The album continued to chart consistently through May of 1971, and then returned for a spell in 1976, and then racked up numerous weeks on the chart between 1981 and 1988. Then, from 1991 through 2009, catalog (older) albums like Abbey Road were generally ineligible to chart on the list, so Abbey Road was absent from the chart during that time. But in late 2009, after the catalog restriction was lifted, Abbey Road returned to the chart and has racked up 200 weeks on the tally since.
With Abbey Road’s rise to No. 3 on the new chart, the album nets its first week in the top 10 since April 25, 1970 (when it ranked at No. 9) and its highest placing since March 14, 1970 (No. 3).
Abbey Road boasts familiar favorite songs like “Come Together,” “Something” (which together topped the Billboard Hot 100 chart as a double-sided single), “Octopus’s Garden,” “Here Comes the Sun,” “Carry That Weight” and “The End.”
Abbey Road has proven to be an incredibly enduring album in the Beatles’ catalog, having spent a total of 329 weeks on the Billboard 200 chart (including the new chart week), which marks the most weeks on the chart for any studio album by the band. Only the group’s greatest hits set 1, released in 2000, has spent more time on the chart, with 388 weeks. Abbey Road is also the band’s largest-selling studio album in the history of Nielsen Music, as it has sold 5.6 million copies in the U.S. since the firm began electronically tracking sales in 1991. (The Beatles’ only bigger selling album since 1991 is 1, with 13 million.)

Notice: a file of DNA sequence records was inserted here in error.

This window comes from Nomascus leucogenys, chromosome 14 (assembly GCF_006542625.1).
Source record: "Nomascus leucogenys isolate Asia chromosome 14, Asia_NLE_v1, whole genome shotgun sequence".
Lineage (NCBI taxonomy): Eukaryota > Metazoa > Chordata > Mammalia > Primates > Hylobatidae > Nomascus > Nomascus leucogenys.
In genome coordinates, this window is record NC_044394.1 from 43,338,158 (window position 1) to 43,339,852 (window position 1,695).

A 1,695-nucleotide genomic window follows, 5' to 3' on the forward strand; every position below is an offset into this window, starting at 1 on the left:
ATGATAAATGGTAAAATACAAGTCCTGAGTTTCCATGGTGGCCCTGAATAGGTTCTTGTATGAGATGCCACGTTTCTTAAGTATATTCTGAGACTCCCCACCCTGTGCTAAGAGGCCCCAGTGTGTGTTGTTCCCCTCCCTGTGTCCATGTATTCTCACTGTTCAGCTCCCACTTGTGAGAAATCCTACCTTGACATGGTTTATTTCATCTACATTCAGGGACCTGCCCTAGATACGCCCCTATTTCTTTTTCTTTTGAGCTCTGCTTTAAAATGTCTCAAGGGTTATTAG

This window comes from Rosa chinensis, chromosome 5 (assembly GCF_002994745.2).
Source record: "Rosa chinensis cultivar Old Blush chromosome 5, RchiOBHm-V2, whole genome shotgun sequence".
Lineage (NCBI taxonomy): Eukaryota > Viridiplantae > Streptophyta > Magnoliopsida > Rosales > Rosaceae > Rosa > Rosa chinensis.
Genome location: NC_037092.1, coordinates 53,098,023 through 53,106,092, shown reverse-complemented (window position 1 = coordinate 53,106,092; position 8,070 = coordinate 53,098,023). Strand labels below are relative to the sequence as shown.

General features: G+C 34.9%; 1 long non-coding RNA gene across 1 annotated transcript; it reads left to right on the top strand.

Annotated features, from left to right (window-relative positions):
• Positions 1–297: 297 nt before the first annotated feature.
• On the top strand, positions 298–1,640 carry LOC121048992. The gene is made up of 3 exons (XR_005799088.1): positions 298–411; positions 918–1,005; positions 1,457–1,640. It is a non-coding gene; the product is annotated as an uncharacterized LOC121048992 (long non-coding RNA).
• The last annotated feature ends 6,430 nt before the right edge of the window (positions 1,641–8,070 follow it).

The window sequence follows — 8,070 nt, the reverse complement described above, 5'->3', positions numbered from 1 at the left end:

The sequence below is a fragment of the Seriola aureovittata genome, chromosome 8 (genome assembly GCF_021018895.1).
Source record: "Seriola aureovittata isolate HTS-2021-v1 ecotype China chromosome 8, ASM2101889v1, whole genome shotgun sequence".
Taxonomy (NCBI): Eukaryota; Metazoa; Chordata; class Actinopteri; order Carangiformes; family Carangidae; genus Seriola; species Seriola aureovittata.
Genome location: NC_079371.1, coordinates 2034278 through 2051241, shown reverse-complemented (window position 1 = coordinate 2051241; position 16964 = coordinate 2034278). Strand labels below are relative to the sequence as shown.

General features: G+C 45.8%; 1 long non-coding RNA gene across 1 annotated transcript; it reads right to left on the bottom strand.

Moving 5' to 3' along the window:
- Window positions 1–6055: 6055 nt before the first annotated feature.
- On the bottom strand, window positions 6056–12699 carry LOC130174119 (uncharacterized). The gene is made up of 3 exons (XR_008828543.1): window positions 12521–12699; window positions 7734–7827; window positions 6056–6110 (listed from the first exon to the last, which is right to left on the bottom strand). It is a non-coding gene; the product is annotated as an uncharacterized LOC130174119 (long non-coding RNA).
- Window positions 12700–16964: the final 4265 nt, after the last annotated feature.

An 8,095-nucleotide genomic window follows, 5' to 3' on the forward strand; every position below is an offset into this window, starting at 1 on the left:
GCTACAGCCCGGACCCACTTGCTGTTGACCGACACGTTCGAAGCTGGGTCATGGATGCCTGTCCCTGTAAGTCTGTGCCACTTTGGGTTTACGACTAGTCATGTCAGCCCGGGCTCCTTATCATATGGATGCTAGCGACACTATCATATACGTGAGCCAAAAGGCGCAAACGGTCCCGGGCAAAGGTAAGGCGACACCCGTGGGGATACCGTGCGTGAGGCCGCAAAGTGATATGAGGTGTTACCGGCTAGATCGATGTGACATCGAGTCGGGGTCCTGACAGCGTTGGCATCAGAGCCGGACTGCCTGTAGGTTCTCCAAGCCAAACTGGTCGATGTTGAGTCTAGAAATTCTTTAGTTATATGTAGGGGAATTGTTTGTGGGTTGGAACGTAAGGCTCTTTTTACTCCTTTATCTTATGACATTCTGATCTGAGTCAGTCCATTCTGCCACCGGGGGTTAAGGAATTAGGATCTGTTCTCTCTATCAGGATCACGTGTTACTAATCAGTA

For its 50th anniversary reissue, Abbey Road was freshly mixed and in a variety of formats, many coming with an array of previously unreleased recordings and demo tracks.
Abbey Road is the latest in a series of 50th anniversary reissues from the Beatles, following the act’s self-titled set (often referred to as the White Album) in 2018 and Sgt. Pepper’s Lonely Hearts Club Band in 2017. The White Album re-entered at No. 6 on the Nov. 24, 2018, chart following its reissue, and Sgt. Pepper’s re-entered the chart at No. 3 on the June 17, 2017-dated list after its re-release. Both albums hit No. 1 after their initial release in 1968 and 1967, respectively.
The Beatles continue to hold the record as the act with the most No. 1s in the history of the Billboard 200 chart, with 19 leaders.